Lingering Shade Social Club is taking over the Irwin Street Market space once home to Hilda’s along the Atlanta BeltLine’s Eastside Trail. Set to open in June, it will serve classic cocktails, local beer, and a variety of wine, alongside Southern appetizers, to the 21-and-up crowd. Owned and operated by accountant Lewis Jeffries, an Old Fourth Ward native, Lingering Shade will target the middle-aged demographic who enjoy before-and-after-dinner drinks.
“I’m trying to figure out how to get more nightlife on the BeltLine before or after dinner, but runners and dog-walkers are welcome, too,” he says.
He describes the concept as a “speakeasy, a throwback to the classic cocktail lounge.” It will offer six to eight seasonal cocktails, as well as two dozen wines by the bottle and the glass. “Think Frank Sinatra on the upscale end,” he says. The featured cocktail will be Dirty Little Nuts, a take on a dirty martini made with boiled peanut brine.
The wine will be organic when possible and sourced from Spain, France, California, and South Africa. Reds will be served at “cave temperature” (55-60 degrees Fahrenheit) to be more appealing in the summer heat. There will be eight beers on tap, including options from Creature Comforts, Orpheus, and Monday Night Brewing.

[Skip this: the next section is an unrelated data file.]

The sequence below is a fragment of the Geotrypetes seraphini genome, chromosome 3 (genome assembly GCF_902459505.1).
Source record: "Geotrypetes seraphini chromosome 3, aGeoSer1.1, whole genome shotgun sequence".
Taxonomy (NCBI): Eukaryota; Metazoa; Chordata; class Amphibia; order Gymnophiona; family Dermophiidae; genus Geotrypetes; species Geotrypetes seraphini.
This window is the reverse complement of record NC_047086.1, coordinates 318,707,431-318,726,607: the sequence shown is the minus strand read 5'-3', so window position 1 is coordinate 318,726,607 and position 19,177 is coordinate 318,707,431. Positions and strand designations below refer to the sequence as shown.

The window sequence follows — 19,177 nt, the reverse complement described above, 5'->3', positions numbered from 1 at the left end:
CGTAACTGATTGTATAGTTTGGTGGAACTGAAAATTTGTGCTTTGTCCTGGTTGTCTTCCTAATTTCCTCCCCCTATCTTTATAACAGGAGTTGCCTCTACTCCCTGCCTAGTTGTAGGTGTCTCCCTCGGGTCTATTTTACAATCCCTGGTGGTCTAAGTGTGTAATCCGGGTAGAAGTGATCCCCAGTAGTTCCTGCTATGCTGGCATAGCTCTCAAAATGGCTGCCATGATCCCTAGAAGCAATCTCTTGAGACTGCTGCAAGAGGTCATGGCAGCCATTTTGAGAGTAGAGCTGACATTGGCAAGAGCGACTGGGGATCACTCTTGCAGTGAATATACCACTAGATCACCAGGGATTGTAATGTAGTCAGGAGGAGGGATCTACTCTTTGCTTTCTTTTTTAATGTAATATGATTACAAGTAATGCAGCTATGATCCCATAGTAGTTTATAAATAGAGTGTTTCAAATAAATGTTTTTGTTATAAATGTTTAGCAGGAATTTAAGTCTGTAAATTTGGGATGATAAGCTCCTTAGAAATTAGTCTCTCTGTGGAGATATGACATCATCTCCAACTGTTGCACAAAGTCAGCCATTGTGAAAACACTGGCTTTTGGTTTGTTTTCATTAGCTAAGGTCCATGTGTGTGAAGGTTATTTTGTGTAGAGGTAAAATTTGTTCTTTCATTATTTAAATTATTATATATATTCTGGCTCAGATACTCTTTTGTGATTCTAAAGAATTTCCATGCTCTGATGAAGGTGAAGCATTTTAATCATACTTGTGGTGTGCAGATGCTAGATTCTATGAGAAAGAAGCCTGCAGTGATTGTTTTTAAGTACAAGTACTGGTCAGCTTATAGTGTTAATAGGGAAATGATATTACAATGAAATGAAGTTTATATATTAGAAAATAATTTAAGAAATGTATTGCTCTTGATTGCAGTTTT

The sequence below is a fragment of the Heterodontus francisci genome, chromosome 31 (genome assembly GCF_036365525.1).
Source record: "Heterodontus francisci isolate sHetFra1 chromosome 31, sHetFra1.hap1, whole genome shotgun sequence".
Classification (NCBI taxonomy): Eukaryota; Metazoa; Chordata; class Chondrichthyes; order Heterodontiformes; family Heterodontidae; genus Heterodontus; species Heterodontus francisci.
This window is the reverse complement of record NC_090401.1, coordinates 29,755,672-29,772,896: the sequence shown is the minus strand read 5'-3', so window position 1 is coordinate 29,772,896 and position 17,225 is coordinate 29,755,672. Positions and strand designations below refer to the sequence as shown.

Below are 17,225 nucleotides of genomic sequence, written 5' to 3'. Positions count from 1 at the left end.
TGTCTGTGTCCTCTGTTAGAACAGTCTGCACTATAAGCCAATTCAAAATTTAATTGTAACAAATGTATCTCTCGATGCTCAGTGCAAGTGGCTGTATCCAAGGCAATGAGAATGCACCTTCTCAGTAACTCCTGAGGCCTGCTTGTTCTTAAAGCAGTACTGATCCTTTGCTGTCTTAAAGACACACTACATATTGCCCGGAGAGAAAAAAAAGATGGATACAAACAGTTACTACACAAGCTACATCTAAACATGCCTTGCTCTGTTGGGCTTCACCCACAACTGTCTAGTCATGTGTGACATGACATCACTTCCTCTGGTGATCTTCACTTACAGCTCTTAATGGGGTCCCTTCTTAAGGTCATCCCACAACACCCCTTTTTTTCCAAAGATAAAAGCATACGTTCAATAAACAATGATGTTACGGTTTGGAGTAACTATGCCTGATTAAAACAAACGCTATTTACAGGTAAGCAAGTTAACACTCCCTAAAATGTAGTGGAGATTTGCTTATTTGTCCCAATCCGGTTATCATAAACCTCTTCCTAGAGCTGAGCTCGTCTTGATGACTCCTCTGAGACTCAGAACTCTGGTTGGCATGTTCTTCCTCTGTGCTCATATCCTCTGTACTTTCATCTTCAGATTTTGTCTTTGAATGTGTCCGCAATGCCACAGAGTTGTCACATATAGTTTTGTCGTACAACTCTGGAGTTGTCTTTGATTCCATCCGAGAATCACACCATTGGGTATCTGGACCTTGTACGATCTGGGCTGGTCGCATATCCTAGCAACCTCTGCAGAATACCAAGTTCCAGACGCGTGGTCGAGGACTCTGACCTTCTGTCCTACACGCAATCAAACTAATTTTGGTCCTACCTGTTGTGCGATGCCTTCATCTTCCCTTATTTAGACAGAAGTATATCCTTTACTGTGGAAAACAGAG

Food will be small plate-focused with items such as chicken liver mousse, deviled eggs, pimento cheese crab dip, and onion dip. Boiled peanuts will be available on the weekends, and Jeffries says he will consider adding brunch in the fall.
“As an accountant, I’ve had 80-85 restaurants and bar clients so I know what to do and not do. The space became available—an ideal location on the BeltLine—and I thought ‘why not do this?’”
Jeffries is completely renovating the space to feature glass, roll-up garage doors facing the BeltLine, and French doors along Irwin Street, with fireplaces both indoors and out. There will be whitewashed walls, a stone bar, gold-brushed fixtures, and a dog-friendly patio. The space will accommodate 300 people, but table service will only be offered on the weekends.
As to why Jeffries thinks he can succeed in a space where several others have failed: “I signed a 10-year lease. I’m committed to being there. I was born in the area so it’s sort of like being home,” he says.